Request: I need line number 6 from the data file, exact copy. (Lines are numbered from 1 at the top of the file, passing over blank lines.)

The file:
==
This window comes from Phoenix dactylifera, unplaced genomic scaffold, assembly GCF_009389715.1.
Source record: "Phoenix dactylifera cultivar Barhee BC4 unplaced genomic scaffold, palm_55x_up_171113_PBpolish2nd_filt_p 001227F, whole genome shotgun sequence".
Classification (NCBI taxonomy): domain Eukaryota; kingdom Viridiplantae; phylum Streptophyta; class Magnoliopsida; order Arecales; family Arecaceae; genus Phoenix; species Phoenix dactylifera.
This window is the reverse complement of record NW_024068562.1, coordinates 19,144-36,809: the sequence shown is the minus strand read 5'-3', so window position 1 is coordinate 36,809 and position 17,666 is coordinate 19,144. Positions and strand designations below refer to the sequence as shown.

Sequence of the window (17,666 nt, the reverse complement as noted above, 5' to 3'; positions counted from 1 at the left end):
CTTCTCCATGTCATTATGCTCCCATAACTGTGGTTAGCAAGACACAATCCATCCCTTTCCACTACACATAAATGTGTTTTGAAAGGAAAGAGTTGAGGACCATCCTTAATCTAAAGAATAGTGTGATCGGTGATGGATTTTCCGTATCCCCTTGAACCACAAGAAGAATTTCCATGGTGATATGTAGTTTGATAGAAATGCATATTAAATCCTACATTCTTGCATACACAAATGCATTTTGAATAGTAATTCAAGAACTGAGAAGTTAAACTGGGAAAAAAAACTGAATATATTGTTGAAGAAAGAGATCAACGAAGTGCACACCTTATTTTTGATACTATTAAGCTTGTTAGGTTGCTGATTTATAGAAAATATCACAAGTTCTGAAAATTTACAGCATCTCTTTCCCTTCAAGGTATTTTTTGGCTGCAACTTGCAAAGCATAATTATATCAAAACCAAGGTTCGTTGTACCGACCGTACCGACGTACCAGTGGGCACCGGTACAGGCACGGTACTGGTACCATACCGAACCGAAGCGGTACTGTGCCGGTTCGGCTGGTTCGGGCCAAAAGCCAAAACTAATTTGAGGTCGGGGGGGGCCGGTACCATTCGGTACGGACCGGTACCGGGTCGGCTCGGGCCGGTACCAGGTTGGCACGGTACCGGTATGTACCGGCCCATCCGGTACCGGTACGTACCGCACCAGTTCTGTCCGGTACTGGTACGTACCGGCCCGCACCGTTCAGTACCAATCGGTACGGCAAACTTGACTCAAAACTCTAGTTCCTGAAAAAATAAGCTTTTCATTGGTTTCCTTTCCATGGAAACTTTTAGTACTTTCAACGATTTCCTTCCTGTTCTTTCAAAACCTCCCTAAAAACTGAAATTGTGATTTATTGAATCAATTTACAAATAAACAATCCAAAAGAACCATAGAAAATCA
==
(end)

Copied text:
CTTCTCCATGTCATTATGCTCCCATAACTGTGGTTAGCAAGACACAATCCATCCCTTTCCACTACACATAAATGTGTTTTGAAAGGAAAGAGTTGAGGACCATCCTTAATCTAAAGAATAGTGTGATCGGTGATGGATTTTCCGTATCCCCTTGAACCACAAGAAGAATTTCCATGGTGATATGTAGTTTGATAGAAATGCATATTAAATCCTACATTCTTGCATACACAAATGCATTTTGAATAGTAATTCAAGAACTGAGAAGTTAAACTGGGAAAAAAAACTGAATATATTGTTGAAGAAAGAGATCAACGAAGTGCACACCTTATTTTTGATACTATTAAGCTTGTTAGGTTGCTGATTTATAGAAAATATCACAAGTTCTGAAAATTTACAGCATCTCTTTCCCTTCAAGGTATTTTTTGGCTGCAACTTGCAAAGCATAATTATATCAAAACCAAGGTTCGTTGTACCGACCGTACCGACGTACCAGTGGGCACCGGTACAGGCACGGTACTGGTACCATACCGAACCGAAGCGGTACTGTGCCGGTTCGGCTGGTTCGGGCCAAAAGCCAAAACTAATTTGAGGTCGGGGGGGGCCGGTACCATTCGGTACGGACCGGTACCGGGTCGGCTCGGGCCGGTACCAGGTTGGCACGGTACCGGTATGTACCGGCCCATCCGGTACCGGTACGTACCGCACCAGTTCTGTCCGGTACTGGTACGTACCGGCCCGCACCGTTCAGTACCAATCGGTACGGCAAACTTGACTCAAAACTCTAGTTCCTGAAAAAATAAGCTTTTCATTGGTTTCCTTTCCATGGAAACTTTTAGTACTTTCAACGATTTCCTTCCTGTTCTTTCAAAACCTCCCTAAAAACTGAAATTGTGATTTATTGAATCAATTTACAAATAAACAATCCAAAAGAACCATAGAAAATCA